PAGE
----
For the first time in a long time the work of Jerry Jones, Dallas Cowboys general manager, hasn’t undermined the Super Bowl aspirations of Jerry Jones, Dallas Cowboys owner.
The roster is stacked. Dak Prescott is back from injury and freed from the cloud of contract talk. Ezekiel Elliott is still cooking. The wide receivers room is full of game breakers, including plenty, such as CeeDee Lamb, that Jerry drafted. Ditto for the defense, such as interception machine Trevon Diggs.
How ’bout them Boys? Well, they are 5-1 headed into the bye week.
While no one in Dallas liked seeing Prescott injure his calf in a thrilling victory over New England on Sunday, there is no denying the optimism for what might be coming.
Except, perhaps, for the team’s glaring weak spot.
Mike McCarthy. Or at least, some of Mike McCarthy’s in-game focus and decision-making.
The Cowboys coach deserves credit for the record. The team is prepared. The team is motivated. The team is winning. Yet some of that is in spite of him, or at least in spite of his game management.
This season in general, and Sunday in particular, have been riddled with inconsistent fourth down philosophies, clock management befuddlement, bizarre timeout usage and a strange inability to always recognize what down it is.
It’s like the guy isn’t paying attention.
McCarthy doesn’t call the plays for either the offense or the defense — Kellen Moore and Dan Quinn are handling that respectively with aplomb. So he isn’t overworked. Down, distance, time remaining? These things should be front of mind.
Somehow they aren’t. It hasn’t cost Dallas yet … but September and October games don’t determine Super Bowls. The littlest of things, the smallest of errors, can come in January, when the competition and (often) the coaching competency on the other sideline are better.
McCarthy coached Green Bay for 13 seasons. He had a run of nine playoff appearances in 10 seasons, a stretch when his Packers often looked dominant in the regular season. Yet, even with Brett Favre and (mostly) Aaron Rodgers as his quarterback, McCarthy led the Packers to just a single Super Bowl appearance (they won it after the 2010 season).
Other than that, Green Bay was just 6-8 in playoff games under McCarthy. It’s both a fair and unfair stat, of course. The unfair part is that it takes a good coach to get to the playoffs that many times. No one is saying McCarthy is a complete stiff of a coach.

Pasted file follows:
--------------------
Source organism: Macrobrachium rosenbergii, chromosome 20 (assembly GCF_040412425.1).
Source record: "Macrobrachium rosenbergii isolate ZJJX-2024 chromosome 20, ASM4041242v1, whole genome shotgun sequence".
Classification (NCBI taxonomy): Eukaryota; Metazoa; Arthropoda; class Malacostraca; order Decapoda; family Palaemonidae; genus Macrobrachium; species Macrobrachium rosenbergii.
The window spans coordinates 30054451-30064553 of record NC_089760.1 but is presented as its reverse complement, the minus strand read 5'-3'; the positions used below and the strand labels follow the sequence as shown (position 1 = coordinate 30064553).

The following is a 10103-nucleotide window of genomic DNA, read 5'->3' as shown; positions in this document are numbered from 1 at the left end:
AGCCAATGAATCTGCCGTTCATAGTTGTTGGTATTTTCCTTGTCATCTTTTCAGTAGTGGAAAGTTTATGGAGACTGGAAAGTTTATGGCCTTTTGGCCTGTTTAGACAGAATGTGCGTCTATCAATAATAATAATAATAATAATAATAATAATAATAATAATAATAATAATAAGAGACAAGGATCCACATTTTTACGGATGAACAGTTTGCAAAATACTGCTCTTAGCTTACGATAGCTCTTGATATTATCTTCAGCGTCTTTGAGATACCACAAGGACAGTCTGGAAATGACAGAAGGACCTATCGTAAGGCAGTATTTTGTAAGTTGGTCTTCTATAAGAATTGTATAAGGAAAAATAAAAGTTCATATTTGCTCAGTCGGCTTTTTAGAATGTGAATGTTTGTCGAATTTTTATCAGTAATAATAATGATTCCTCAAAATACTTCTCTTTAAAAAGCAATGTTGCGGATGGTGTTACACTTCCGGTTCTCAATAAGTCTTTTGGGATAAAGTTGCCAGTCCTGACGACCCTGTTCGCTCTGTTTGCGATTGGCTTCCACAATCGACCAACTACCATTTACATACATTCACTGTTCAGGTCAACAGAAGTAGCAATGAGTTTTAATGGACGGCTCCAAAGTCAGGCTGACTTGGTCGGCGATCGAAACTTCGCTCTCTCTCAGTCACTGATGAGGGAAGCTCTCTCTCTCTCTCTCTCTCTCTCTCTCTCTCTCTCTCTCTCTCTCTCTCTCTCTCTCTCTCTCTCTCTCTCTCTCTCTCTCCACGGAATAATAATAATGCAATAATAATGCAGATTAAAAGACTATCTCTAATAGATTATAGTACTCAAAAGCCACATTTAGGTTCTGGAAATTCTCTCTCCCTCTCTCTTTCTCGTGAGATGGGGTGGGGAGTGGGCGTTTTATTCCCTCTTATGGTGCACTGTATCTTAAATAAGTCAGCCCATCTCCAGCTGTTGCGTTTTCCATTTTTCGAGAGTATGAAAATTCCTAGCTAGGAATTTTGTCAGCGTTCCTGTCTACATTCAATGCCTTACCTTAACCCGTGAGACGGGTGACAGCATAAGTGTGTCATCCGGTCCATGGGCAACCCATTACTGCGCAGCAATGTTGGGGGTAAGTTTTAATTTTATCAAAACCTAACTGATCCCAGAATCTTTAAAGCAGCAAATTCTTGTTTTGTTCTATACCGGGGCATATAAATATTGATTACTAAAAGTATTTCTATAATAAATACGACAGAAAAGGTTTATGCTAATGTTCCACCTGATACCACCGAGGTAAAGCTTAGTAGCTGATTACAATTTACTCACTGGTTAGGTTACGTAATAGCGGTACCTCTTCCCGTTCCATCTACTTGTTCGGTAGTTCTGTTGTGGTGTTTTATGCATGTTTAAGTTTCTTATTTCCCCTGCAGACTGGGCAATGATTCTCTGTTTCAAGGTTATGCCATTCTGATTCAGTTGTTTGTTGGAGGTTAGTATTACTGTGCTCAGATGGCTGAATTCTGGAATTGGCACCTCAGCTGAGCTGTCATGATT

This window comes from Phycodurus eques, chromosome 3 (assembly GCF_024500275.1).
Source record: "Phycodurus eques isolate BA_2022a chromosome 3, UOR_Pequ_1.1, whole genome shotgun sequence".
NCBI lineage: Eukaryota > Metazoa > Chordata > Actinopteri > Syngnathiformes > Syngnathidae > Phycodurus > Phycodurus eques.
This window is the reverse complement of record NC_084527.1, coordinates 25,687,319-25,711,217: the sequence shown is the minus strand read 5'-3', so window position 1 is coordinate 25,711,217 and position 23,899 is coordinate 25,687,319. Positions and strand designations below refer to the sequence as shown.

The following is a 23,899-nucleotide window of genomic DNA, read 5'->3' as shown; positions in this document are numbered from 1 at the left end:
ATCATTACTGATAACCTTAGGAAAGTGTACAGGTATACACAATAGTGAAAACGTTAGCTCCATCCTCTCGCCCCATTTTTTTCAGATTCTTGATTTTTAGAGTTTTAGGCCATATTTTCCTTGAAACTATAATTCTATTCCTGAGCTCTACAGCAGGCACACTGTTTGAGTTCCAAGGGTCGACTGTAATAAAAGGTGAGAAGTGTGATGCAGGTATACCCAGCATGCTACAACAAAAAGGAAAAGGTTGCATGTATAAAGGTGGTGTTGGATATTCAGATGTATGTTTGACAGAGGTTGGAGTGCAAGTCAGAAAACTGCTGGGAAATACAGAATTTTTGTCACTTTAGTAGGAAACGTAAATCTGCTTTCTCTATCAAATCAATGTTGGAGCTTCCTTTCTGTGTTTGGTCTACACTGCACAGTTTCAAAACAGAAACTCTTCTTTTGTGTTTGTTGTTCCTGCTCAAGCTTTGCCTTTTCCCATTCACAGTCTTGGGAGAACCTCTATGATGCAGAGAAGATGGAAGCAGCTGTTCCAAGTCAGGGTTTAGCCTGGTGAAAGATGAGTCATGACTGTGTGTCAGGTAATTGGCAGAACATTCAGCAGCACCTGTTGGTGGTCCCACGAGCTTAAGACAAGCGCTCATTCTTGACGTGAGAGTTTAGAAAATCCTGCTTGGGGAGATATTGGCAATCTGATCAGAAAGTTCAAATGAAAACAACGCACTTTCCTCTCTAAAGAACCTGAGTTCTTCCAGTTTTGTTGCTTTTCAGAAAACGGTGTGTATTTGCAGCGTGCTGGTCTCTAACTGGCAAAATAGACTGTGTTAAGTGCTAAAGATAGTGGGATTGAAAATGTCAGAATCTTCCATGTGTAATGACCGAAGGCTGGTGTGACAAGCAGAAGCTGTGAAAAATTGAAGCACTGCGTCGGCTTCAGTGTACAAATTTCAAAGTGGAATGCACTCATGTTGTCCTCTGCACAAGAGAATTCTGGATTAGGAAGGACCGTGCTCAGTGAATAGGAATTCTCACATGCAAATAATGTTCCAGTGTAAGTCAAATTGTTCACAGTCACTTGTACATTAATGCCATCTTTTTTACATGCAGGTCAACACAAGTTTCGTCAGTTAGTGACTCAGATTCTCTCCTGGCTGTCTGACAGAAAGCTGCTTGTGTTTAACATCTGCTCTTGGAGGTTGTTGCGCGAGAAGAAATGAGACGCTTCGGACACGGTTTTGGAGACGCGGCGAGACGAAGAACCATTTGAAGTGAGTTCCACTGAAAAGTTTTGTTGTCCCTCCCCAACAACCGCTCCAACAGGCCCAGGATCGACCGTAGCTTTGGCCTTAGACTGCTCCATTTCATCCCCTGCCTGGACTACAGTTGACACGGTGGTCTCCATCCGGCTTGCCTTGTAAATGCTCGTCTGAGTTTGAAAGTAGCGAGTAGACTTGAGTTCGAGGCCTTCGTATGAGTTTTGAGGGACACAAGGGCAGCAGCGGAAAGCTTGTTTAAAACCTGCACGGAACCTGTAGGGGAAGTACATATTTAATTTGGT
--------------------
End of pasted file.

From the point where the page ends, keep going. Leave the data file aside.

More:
Yet the goal in Dallas is to win it all. That’s the goal even when the Cowboys don’t have a loaded roster full of stars. It’s how Jones runs the team, optimism in defiance of reality, like Dallas is still a dynasty.
Well, this time reality is optimistic.
As such, it is fair to wonder just how many more Lombardi Trophies, or at least trips to the Super Bowl to face Tom Brady and the Patriots, the Packers could have had with a different coach? How often did the littlest of decisions cost them in some NFC divisional round?
McCarthy was fired from Green Bay during the 2018 season and vowed to spend a year in a sort of sabbatical where he said he studied up on the modern trends of the NFL.
It included, he told NBC’s Peter King, a crash course in analytics from Pro Football Focus. There was also lots of time sitting inside his refurbished barn where he reevaluated mechanics, or pondered broad strategy, or, supposedly, took time to recognize game decisions.
Well, some of it might have helped. Some, eh, not so much.
The Cowboys have the week off and if McCarthy wants to do something that could have a profound impact on the end of the season, taking a couple of days to bury himself in clock and down and distance decisions sure might help.
So far, he looks overwhelmed when the obvious isn’t in front of him.
Don’t be surprised if opposing coaches look to exploit that — Patriots coach Bill Belichick was able to deny Dallas a final possession before halftime Sunday because McCarthy didn’t know when to call timeout. In an October game against a losing team, this didn’t wind up mattering. In the playoffs against Tampa Bay or Kansas City, it might.
Maybe this can change.
Maybe, if the Cowboys are going to do what they appear capable of doing — contend for the Super Bowl — it must.